The California Citizens Redistricting Commission (CRC) is charged with completing the decennial job of drawing district lines for State Senators, State Assembly Members, U.S. Representatives, and State Board of Equalization Members. The CRC is established in Article 21 of the California Constitution, which deals with the redistricting of the senate, assembly, congressional, and board of equalization districts every ten years. This article of the state constitution was most recently amended by Proposition 11 on the November 4, 2008 ballot.
Article XXI contains the following three sections:
Section 1 states that, in the year following the year in which the national census is taken under the direction of Congress at the beginning of each decade, the Citizens Redistricting Commission must adjust the boundary lines of the Congressional, State Senatorial, Assembly, and Board of Equalization districts (also known as “redistricting”) in conformance with the standards and process set forth in this article of the state constitution.
Section 2 specifies that the CRC was created no later than December 31 in 2010, and in each year ending in the number zero thereafter. The section provides that the CRC must (1) conduct an open and transparent process enabling full public consideration of and comment on the drawing of district lines; (2) draw district lines according to the redistricting criteria specified in this article; and (3) conduct themselves with integrity and fairness.
The CRC consists of 14 members with specified political party registration and requires each commission member to be a voter who has been continuously registered in California with the same political party or unaffiliated with a political party and who has not changed political party affiliation for five or more years immediately preceding the date of his or her appointment. The commission must establish single-member districts for the Senate, Assembly, Congress, and State Board of Equalization pursuant to a mapping process using specified criteria.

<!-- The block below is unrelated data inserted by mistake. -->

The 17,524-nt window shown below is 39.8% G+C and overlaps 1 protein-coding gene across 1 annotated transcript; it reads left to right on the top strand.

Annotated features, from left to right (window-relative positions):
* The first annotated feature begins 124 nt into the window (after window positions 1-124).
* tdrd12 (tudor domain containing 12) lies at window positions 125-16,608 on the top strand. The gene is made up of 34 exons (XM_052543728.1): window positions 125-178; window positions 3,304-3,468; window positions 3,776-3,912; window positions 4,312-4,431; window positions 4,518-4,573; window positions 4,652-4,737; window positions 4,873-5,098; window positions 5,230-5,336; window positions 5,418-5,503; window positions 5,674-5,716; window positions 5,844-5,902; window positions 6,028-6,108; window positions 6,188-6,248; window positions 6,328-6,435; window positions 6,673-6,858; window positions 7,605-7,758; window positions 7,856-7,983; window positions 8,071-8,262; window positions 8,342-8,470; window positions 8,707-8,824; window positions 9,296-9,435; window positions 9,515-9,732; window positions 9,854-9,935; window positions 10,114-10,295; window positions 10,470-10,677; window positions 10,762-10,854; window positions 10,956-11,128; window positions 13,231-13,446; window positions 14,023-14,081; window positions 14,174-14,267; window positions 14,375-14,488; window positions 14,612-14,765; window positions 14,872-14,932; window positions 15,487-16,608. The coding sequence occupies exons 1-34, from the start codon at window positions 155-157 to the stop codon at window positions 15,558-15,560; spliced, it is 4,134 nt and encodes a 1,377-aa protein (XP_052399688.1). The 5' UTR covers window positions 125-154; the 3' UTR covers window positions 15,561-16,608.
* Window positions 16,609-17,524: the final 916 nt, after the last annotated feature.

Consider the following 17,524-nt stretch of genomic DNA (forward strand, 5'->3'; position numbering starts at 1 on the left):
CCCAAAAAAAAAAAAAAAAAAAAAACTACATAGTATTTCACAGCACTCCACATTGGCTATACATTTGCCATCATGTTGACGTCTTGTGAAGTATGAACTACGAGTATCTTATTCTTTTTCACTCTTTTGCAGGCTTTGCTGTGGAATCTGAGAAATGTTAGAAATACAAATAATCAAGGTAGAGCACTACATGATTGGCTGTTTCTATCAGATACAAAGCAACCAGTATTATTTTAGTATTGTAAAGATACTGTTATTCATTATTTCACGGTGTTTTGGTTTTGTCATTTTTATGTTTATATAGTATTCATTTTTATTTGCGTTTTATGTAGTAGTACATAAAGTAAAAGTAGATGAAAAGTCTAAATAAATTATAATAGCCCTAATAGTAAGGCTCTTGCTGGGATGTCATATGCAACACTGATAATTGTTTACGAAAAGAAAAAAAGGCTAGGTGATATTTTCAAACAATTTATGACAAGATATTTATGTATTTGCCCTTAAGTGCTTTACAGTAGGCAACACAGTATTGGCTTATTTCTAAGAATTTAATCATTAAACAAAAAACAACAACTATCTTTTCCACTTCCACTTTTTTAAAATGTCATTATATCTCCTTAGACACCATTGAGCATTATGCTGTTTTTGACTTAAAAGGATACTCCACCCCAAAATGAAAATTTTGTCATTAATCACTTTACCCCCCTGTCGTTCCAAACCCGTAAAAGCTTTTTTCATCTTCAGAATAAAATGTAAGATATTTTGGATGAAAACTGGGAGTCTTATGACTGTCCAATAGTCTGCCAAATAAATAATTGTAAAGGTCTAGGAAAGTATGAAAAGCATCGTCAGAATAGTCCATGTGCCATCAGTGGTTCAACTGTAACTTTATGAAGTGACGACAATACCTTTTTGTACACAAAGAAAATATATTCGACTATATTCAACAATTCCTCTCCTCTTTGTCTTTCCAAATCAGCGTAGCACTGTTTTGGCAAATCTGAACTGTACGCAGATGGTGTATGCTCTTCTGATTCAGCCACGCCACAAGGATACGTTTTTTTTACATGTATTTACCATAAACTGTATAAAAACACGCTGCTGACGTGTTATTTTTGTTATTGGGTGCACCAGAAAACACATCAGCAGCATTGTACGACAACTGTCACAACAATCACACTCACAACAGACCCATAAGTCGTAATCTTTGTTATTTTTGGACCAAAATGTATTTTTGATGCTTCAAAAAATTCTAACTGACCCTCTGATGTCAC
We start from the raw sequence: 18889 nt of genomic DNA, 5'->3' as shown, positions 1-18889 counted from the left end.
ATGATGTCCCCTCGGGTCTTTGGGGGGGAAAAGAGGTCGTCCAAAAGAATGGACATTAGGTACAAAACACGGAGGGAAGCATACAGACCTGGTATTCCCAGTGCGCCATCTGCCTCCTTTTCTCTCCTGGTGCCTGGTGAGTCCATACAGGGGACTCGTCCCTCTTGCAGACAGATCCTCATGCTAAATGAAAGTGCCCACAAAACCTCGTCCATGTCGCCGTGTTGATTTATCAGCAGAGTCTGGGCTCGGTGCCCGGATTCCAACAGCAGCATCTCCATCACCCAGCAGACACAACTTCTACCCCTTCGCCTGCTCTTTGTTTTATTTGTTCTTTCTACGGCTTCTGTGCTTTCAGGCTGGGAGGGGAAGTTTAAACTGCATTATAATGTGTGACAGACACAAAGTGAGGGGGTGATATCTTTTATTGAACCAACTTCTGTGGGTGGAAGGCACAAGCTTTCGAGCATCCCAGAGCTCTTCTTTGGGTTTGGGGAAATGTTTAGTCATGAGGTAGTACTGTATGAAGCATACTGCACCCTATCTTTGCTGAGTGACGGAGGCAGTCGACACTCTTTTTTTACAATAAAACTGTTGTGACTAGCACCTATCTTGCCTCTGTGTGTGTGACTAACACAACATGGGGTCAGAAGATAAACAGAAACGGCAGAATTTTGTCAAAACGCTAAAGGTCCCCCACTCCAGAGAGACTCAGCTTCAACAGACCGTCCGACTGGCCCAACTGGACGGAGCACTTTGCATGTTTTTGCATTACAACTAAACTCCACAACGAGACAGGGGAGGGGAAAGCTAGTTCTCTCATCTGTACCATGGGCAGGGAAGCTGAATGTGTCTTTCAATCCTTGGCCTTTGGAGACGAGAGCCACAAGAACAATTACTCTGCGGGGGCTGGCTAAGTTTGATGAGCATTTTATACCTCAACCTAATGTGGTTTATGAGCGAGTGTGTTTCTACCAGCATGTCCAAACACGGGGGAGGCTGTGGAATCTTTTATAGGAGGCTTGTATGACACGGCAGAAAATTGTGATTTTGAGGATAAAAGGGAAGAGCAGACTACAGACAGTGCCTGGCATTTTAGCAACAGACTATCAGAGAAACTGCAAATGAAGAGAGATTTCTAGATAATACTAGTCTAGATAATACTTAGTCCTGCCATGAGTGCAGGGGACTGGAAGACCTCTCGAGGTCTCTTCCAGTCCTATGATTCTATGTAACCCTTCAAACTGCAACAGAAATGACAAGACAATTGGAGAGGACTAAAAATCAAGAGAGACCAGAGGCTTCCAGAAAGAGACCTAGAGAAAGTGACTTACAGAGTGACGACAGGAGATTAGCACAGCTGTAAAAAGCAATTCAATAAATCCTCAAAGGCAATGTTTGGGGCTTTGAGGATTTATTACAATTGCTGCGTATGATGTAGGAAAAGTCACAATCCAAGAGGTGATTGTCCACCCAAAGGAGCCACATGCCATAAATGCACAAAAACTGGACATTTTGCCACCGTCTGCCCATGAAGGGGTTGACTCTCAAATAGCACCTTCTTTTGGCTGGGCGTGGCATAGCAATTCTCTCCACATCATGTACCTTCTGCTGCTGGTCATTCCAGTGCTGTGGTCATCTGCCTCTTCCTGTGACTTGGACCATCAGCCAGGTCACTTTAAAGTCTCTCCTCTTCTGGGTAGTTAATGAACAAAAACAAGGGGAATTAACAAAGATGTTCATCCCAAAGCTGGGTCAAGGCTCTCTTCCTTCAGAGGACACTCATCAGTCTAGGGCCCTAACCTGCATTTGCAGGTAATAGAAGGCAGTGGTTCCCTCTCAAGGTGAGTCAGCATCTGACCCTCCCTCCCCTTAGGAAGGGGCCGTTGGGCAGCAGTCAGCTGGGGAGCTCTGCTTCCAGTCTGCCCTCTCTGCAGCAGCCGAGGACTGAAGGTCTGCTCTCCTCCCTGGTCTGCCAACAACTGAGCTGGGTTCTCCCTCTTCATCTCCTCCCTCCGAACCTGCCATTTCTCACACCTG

Section 3 provides that the CRC has the sole legal standing to defend any action regarding a certified final map and that it must inform the Legislature if it determines that funds or other resources provided for the operation of the CRC are not adequate, in which case the Legislature must provide adequate funding to defend any action regarding a certified map.
In addition to these constitutional provisions, California Government Code Title 2, Division 1, Chapter 3.2 deals with the Citizens Redistricting Commission in Sections 8251 to 8253.6. Section 8251 deals with general provisions and Chapter 3.2 is intended to implement Article 21 of the state constitution by establishing the process for the selection and governance of the CRC.
The State Auditor randomly selects the first eight members, three who are Democrats, three who are Republicans, and two who are either decline-to-state or are registered with a third party. This occurs after the four legislative leaders exercise their authority to eliminate the names of 24 applicants from the pool of 60 of the most qualified applicants identified by the Auditor. Those either persons then choose the remaining six members. Together, they are responsible for drawing the new district lines.
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